February 10, 2006 at 23.11 UTC. ASTER VNIR simulated natural color image. Both lakes are visible in the middle of the clouds. Voui and Lakua temperatures are respectively: 27.2 °C and 23.2 °C. DT = 4.0 °C. Mud pool maximum temperature is around 57°C.


April 7, 2006


April 7, 2006 at 11:31 UTC. AST_04 data processed with SW algorithm and pixel interpolation. Both lakes Voui and Lakua show almost equivalent temperatures. These are respectively : 24.9°C (Voui) and 23.2°C (Lakua) with a DT = 1.7 °C. Mud pool maximum temperature is unchanged and around 56°C. The decrease in temperature for lake Voui could result from a nearly complete closing of the new vent where the main discharge of hot fluids from the hydrothermal system is restricted.


May 2006: Colour of lake Voui is turning red.
View of lake voui on May 28, 2006. Image courtesy of Esline Garaebiti from the Dept. Geology, Mines and Water Resources in Port Vila, Vanuatu. This colour change is suggesting a rapid evolution in the redox state of the lake waters that could be linked to an evolution of the SO2/H2S in the hydrothermal fluids.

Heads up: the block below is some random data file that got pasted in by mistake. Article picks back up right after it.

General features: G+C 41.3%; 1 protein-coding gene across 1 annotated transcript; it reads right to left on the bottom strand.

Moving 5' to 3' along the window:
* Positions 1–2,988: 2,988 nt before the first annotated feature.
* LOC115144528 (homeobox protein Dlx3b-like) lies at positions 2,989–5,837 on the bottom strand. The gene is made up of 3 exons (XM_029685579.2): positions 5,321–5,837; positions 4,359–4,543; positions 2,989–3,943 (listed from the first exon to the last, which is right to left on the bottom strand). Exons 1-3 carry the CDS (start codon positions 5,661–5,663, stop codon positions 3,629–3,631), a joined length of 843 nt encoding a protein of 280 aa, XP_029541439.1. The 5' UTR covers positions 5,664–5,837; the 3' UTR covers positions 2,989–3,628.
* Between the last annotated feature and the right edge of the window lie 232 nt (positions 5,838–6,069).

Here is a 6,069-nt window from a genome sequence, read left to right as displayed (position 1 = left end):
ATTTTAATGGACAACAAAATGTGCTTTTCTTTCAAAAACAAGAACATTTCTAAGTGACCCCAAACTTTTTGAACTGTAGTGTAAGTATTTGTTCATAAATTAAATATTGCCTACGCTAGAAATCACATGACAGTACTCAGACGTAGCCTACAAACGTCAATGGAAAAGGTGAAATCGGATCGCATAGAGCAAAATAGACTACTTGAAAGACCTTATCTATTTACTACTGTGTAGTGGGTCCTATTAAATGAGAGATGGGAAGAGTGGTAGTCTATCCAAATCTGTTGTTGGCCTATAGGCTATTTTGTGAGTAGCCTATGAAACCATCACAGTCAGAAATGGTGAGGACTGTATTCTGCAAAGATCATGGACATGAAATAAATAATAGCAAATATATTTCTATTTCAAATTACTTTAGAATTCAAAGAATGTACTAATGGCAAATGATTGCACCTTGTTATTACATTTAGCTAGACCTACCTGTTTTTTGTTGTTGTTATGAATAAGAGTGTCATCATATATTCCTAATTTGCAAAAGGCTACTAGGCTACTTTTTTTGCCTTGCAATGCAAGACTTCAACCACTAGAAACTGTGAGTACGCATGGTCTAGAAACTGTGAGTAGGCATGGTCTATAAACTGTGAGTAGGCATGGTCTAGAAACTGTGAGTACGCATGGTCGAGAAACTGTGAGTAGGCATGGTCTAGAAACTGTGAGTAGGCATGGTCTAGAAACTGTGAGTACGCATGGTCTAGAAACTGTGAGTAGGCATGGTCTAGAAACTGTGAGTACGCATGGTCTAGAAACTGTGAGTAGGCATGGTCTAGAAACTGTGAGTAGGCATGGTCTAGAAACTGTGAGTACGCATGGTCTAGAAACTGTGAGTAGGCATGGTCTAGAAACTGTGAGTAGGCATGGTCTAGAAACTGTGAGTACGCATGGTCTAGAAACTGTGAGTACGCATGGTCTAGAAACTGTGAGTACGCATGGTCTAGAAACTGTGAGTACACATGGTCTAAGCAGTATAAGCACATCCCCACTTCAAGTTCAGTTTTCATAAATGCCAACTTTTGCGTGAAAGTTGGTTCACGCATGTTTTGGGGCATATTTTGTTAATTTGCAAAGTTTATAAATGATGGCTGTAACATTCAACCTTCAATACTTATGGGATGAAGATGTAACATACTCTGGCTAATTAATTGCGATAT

June 3 , 2006 at 11:25 UTC. AST_04 data processed with SW algorithm and pixel interpolation. Both lakes Voui and Lakua show almost equivalent temperatures. These are respectively : 23.0°C (maximum: 24.8°C) for Voui and 21.1°C (Lakua) with a DT = 1.9 °C. These ASTER_SW data are remarkably close to field measurements done by Philipson Bani (IRD, Nouméa) between June 12-15. Phil measured in Voui: 23°C (East side)- 25°C (North side) and for Lakua: 19.5°C. Mud pool thermal anomaly (new island) : 52.9°C. Thermal power dissipated by lake Voui shows no significant evolution compared to April 7, 2006.


Aerial view of lake Voui as of November 25, 2006. The vent is now open to the lake and plume degassing stopped. Image courtesy of Michel Lardy IRD, Nouméa. Full report at: